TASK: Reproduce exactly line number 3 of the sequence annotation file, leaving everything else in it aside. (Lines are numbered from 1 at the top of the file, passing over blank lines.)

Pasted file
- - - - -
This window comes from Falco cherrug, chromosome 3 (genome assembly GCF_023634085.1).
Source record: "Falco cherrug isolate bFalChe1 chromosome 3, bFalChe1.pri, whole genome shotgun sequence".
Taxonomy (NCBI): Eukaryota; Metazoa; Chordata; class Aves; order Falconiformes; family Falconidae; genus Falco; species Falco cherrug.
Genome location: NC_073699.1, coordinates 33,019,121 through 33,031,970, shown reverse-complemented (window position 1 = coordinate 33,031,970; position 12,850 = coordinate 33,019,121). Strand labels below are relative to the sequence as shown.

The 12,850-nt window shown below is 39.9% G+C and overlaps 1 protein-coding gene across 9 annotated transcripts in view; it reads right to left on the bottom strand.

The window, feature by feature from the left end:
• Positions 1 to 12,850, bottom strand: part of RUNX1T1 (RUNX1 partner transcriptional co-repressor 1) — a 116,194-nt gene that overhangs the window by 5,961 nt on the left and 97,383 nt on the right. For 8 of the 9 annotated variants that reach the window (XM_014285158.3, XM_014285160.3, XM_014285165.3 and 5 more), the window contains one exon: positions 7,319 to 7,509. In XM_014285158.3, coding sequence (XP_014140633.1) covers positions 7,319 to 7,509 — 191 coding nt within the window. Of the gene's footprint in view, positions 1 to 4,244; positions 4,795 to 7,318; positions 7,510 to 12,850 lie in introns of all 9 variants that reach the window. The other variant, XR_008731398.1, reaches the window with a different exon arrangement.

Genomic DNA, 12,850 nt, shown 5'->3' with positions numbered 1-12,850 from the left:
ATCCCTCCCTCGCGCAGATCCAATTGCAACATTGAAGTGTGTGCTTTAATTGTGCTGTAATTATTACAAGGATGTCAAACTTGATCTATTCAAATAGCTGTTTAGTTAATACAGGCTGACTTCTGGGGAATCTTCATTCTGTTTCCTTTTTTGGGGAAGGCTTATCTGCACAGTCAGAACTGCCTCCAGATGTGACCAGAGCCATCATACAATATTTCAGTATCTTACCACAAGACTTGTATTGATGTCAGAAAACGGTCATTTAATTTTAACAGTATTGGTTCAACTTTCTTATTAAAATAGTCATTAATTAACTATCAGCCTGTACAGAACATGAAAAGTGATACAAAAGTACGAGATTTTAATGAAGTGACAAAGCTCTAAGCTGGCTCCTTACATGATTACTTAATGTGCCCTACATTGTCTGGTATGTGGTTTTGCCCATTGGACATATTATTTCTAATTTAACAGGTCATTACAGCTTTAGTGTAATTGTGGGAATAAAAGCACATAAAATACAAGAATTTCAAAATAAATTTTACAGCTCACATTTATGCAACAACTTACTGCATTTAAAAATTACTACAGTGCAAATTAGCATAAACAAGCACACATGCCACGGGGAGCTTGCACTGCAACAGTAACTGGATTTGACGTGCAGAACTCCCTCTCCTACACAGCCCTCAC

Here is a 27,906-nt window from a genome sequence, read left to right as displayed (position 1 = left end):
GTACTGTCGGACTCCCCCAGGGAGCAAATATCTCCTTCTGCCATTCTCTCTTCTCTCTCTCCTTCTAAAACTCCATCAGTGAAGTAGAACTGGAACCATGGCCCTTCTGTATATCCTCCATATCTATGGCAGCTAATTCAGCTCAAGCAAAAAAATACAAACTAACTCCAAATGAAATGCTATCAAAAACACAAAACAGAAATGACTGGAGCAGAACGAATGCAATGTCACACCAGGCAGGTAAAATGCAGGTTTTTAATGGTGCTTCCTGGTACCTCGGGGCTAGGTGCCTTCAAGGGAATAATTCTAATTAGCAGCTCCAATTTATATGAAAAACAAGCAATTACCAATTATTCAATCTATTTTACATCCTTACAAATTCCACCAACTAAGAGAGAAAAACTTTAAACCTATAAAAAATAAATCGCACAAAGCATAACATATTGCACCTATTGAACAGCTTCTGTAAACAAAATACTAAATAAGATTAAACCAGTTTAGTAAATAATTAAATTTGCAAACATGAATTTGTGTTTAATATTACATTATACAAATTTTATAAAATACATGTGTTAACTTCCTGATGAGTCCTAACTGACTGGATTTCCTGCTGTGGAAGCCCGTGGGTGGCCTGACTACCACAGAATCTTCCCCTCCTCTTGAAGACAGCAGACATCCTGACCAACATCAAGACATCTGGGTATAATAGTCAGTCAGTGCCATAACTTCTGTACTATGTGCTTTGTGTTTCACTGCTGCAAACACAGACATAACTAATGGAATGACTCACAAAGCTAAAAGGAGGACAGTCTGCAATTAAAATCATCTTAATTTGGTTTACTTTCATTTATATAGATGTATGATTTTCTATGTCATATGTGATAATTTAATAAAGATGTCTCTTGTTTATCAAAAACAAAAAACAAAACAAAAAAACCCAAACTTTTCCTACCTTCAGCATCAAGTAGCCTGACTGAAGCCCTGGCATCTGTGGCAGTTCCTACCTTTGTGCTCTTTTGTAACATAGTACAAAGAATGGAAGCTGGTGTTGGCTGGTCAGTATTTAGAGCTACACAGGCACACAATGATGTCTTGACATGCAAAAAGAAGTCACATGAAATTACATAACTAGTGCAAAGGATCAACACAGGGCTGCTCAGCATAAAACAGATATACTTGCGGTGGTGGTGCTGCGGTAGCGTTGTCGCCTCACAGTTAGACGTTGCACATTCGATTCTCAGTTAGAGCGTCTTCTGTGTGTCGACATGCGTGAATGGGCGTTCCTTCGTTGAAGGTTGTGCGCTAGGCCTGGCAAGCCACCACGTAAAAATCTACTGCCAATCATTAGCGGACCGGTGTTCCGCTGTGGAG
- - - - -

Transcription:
Taxonomy (NCBI): Eukaryota; Metazoa; Chordata; class Aves; order Falconiformes; family Falconidae; genus Falco; species Falco cherrug.